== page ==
Back To The Drawing Board

Awhile back, I wrote a post about building a ribbon mic. I completed the first one, with a completely custom fabricated shell and everything. It sounded pretty good, if I do say so myself, and I was quite pleased.

But I use the past tense for a reason. When I went to place the mic in its case, I noticed that my design is fatally flawed. The glue holding the magnets to the plexiglas frame has failed, bringing the two magnets together and obliterating the carefully placed ribbon. (it took three tries before I finally got it right… what a pain in the butt!)

So it’s pretty clear that the whole thing should be redesigned. I’ve learned a few things that should improve the performance anyway. The first and most obvious it my method for holding the magnets. I’d actually considered this before, but I need to include a small spacer to set the magnet gap. This way it’s physically impossible for the magnets to come together. An added benefit is that controlling the gap dimensions can be more precise, since the spacer determines the gap width rather than the frame.

Another design change for this version will be a metal frame rather than a plastic one. Metal (ferrous) provides a magnetic return path that can increase the output a few dB, and I need all I can get. It’s a little more difficult to machine, but I have the tools to do it, so why not?

It’ll be awhile before I can get to this, though. Every time I think of the hours put into the current mic, it really drains my energy and I hesitate. But I’ll start doing doodles on the backs of junk mail shortly, and I’ll get going on another design soon.

3 responses to “Back To The Drawing Board

  1. I’ve been following your ribbon mic building for awhile. Very nice work. I just designed, machined, and am now assembling mine. I made a metal frame, using 440C stainless steel. Stainless circumvented the need to plate anything else for corrosion resistance, and the 440 grade is magnetic. I like your idea of notches for setting the gap between magnets. In my case, the frame is so precisely machined (+/- 0.001″) that I didn’t need to fret about independently setting the gap. So far Gorilla glue between magnets and frame is working great.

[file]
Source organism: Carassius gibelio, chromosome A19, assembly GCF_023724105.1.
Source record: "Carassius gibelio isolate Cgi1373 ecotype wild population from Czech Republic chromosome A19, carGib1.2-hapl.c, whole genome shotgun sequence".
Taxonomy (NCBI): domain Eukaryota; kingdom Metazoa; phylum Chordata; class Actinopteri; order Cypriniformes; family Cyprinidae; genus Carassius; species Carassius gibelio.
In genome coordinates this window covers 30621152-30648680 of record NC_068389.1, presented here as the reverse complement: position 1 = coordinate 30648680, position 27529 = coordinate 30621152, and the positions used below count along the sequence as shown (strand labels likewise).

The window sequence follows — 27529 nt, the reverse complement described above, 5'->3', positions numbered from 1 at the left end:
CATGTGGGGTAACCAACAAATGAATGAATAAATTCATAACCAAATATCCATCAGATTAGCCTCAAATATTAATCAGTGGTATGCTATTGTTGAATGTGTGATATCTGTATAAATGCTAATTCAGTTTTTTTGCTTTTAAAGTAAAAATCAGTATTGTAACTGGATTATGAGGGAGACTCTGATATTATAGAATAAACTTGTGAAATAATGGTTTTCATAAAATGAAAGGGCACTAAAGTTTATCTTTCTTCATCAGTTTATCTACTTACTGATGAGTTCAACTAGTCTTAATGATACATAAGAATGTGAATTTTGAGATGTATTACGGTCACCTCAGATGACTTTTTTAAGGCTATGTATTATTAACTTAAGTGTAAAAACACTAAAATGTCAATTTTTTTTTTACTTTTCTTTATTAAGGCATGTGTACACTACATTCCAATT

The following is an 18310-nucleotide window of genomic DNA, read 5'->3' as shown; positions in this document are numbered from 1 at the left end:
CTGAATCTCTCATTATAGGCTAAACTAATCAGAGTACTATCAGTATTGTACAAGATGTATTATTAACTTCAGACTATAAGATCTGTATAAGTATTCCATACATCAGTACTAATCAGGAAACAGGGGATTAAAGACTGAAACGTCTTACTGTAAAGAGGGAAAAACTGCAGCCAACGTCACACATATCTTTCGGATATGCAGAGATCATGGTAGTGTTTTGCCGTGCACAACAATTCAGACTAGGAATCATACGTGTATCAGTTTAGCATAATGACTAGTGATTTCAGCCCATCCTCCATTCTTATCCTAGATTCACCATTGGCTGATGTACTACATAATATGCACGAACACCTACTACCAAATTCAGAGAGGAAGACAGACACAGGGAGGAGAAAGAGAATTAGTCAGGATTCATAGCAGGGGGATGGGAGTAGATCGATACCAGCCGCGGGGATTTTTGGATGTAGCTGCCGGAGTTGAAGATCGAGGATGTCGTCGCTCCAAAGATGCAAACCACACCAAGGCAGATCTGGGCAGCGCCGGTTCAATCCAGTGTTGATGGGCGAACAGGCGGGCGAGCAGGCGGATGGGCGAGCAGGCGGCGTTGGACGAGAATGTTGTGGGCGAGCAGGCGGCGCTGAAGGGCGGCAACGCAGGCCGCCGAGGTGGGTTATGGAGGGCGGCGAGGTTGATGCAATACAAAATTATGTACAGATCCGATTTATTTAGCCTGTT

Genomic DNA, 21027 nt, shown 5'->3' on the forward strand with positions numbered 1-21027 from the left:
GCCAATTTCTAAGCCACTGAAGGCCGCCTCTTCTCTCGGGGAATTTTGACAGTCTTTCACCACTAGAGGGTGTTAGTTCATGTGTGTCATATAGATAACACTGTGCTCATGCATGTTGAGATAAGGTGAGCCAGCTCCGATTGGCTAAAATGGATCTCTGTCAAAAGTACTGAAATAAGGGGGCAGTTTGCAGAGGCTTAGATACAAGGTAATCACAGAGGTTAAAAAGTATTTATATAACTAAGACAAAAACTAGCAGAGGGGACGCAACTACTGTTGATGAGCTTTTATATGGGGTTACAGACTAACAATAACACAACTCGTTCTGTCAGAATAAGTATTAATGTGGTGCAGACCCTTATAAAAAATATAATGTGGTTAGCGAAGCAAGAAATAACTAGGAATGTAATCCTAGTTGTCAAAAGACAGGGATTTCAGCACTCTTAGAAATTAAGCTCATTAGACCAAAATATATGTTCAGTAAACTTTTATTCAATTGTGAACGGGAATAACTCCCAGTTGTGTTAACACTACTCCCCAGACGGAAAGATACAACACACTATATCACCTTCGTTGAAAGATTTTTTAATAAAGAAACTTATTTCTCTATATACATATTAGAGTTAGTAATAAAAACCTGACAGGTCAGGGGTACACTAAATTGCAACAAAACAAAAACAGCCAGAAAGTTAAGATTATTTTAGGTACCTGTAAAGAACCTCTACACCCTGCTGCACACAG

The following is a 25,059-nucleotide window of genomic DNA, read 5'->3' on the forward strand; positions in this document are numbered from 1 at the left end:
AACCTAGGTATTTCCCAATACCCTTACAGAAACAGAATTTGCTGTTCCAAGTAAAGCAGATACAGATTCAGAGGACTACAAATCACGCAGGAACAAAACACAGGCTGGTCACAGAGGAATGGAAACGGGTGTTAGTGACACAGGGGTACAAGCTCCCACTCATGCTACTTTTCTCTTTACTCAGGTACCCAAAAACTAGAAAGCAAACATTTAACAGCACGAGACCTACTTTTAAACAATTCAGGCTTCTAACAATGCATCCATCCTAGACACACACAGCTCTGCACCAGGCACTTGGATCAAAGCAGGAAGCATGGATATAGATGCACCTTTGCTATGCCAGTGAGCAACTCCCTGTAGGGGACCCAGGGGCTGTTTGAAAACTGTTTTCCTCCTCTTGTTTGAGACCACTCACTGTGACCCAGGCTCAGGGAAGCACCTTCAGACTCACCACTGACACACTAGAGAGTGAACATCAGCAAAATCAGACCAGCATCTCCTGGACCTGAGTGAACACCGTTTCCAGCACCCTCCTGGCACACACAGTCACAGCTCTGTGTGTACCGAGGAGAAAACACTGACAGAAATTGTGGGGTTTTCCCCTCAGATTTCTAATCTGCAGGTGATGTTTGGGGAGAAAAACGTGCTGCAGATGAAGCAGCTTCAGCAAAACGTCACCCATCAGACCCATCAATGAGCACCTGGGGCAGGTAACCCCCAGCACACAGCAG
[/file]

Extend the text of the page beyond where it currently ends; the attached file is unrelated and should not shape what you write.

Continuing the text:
How did you corrugate your ribbon? I started with 1.2 micron and can barely handle the stuff.

    • bgilbertsound

      I corrugate the ribbons with something called a Paplin Crimper. These are just two gears screwed to a block of wood, I found it on eBay for about $12.

      Ribbon material is a pain to handle, no way around it. You get better response if the edges are closer to the magnets, but they cannot touch them. Eventually I want to design a frame where you can adjust the magnets with screws after the ribbon is mounted, so I can get a REALLY tight gap. Good luck, BG

  2. I have that Paplin crimper, too. The play — “wiggling” — caused by loose tolerances between gear bore and the lame wood screws wreaked havoc on my crimping efforts; this results from the foil being sandwiched between two layers of craft paper during crimping, else the ‘naked’ foil is totally destroyed by the meshing gears.

    The gears have a perfect tooth count/inch, so I salvaged those to incorporate into a crimping jig that I’m now building from solid aluminum. Sad that I have to build a tool to build a microphone, but that’s how it goes in the DIY world.

    BTW, I liked your idea of a faux mu-metal can so much that I fabricated one for my own microphones. It’s machined from a solid plug of 440C SS (again, magnetic), bolts solidly to the frame/motor, and is just big enough to house my Lundahl transformer and wires. Very clean and neat. That whole subassembly ‘floats’ within the mic body by using foam weather stripping. Kind of ghetto, but no one will see it.

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